Mental Health Care for Foster Youth

In Virginia, it is estimated that only 1 out 5 of Virginia children with mental health issues ever gain access to the mental health care that they need. Research suggests that routine periodic screening for mental health and substance use issues should be common practice when working with youth in foster care, and that child welfare agencies should pay special attention to the mental health service needs of youth who will soon be aging out. Due to the unstable living situations of our foster children, however, what clinical mental health care they do receive can be inconsistent at best.

Mental and behavioral health requires the presence of at least one nurturing, responsive caregiver who is stable in the child’s life over time, and mental and behavioral health is the largest unmet health need for children and teens in foster care. A child’s natural resiliency factors can be strengthened to help offset the negative health impacts of adverse experiences.

A Few Resources for Clinical Mental Health Care of Foster Children

“It is easier to build strong children than repair broken men.” -Frederick Douglass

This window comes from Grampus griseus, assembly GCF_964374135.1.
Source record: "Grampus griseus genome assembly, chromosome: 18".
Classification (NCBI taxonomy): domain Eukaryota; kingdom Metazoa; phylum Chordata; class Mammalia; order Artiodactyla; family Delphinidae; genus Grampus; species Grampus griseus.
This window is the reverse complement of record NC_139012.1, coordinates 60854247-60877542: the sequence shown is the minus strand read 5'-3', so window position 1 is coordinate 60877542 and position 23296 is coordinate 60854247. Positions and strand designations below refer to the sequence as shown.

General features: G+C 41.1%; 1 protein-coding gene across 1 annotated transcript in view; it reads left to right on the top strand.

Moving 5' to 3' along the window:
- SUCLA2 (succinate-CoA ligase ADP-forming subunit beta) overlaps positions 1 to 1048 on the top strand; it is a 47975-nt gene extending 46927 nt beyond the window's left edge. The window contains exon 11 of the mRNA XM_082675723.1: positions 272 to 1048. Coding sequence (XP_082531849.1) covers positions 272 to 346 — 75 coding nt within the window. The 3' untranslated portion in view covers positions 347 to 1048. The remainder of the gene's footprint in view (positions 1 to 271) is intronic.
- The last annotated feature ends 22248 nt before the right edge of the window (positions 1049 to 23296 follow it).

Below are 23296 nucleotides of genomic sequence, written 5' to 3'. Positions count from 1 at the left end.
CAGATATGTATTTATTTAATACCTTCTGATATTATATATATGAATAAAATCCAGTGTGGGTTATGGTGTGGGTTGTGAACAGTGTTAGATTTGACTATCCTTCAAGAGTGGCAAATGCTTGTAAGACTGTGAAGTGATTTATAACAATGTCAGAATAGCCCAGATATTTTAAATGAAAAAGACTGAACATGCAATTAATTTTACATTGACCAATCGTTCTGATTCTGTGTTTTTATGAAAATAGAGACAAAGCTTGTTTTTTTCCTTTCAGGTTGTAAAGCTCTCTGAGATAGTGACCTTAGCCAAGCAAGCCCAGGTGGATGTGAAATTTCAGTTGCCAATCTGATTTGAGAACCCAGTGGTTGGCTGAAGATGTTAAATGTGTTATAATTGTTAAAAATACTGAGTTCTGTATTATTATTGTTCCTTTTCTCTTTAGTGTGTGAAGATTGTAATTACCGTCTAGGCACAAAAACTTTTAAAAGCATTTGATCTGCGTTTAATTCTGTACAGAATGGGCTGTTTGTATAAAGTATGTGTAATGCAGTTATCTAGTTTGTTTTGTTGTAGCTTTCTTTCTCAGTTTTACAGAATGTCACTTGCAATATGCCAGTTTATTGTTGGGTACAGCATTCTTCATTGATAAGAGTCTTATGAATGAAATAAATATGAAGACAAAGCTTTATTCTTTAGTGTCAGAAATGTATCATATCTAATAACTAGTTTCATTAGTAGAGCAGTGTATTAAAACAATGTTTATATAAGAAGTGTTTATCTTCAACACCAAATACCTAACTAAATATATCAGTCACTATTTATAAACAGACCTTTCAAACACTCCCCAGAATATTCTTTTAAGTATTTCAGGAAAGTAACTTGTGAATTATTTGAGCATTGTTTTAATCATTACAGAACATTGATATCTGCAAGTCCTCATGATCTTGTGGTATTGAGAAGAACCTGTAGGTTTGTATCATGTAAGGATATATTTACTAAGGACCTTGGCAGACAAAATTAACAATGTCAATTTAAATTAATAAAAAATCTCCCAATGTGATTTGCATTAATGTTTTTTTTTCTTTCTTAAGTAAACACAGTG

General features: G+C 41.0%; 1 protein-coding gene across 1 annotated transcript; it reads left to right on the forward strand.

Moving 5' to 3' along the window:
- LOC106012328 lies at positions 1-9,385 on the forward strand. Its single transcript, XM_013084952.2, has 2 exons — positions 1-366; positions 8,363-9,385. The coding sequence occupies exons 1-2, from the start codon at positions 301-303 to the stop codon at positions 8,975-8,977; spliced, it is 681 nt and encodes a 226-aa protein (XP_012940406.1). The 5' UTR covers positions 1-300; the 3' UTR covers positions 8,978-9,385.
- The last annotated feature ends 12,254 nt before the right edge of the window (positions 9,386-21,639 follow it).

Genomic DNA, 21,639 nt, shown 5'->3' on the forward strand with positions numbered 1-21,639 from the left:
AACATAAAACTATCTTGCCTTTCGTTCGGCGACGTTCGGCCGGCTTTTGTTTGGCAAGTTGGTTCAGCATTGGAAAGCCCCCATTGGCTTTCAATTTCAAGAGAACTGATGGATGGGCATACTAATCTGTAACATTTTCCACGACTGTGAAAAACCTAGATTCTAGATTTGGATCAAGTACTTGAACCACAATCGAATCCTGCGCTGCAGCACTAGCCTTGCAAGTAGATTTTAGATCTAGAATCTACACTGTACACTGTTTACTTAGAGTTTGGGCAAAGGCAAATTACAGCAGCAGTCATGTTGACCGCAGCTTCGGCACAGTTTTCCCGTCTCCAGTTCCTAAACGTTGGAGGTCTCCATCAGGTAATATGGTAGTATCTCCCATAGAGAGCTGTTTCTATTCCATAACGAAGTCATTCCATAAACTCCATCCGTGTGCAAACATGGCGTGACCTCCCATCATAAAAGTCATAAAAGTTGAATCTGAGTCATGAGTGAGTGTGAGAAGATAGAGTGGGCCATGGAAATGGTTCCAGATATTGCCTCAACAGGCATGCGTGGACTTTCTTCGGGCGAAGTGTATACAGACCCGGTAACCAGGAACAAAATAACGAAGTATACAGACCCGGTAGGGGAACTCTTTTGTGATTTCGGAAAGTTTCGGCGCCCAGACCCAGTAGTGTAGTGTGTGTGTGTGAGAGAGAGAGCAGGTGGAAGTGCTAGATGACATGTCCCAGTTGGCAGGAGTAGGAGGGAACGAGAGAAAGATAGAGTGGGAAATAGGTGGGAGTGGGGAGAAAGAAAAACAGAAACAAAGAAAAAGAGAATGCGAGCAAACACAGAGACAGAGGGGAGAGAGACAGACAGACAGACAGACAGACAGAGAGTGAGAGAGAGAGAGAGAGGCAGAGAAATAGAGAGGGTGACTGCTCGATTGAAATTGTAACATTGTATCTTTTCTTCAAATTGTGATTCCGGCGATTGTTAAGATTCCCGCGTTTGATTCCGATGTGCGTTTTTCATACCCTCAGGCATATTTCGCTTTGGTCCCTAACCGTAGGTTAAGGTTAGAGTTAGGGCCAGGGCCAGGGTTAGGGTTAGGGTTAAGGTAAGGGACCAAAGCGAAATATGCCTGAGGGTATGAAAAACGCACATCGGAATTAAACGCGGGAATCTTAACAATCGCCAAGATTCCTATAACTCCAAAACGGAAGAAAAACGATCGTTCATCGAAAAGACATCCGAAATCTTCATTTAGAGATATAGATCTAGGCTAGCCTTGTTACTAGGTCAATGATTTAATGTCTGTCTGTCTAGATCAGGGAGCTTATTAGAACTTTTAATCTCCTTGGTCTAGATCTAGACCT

ChildSavers is a non-profit in Richmond VA that provides children’s mental health services and child care resources.

Community Services Boards – 

Virginia Association of Community Services Boards (VACSB)

Navigate to the local directory here to find your local public mental health provider:

CSB/BHA Directory – Virginia Association of Community Services Boards (VACSB)

Psychology Today

Detailed listings of local and telehealth providers:

Substance Abuse and Mental Health Services Administration

A confidential and anonymous source of information for persons seeking health for substance use/addiction and/or mental health problems:

Virginia Mental Health Access Program

Mental health resources for primary care providers treating youth:

About VMAP | Virginia Mental Health Access Program

Virginia Treatment Center for Children

Crisis, Outpatient and Inpatient Services

VTCC’s Cameron K. Gallagher Mental Health Resource Center


Health Care Issues for Children and Adolescents in Foster Care and Kinship Care | American Academy of Pediatrics (

Mental Health and Foster Care (

Mental Health – Voices for Virginia’s Kids Voices for Virginia’s Children (

Prevalence of Mental Health Disorders Suggests Youth Reaching Age of Majority in Foster Care Need Special Attention – Chapin Hall

Support Services for Youth in Transition: Mental Health – Child Welfare Information Gateway

The Science of Cognitive Therapy – ScienceDirect

Virginia Performs: Measuring What Matters to Virginians

Why Cognitive Behavioral Therapy Is the Current Gold Standard of Psychotherapy (

Suicidality Among Preadolescent Maltreated Children in Foster Care (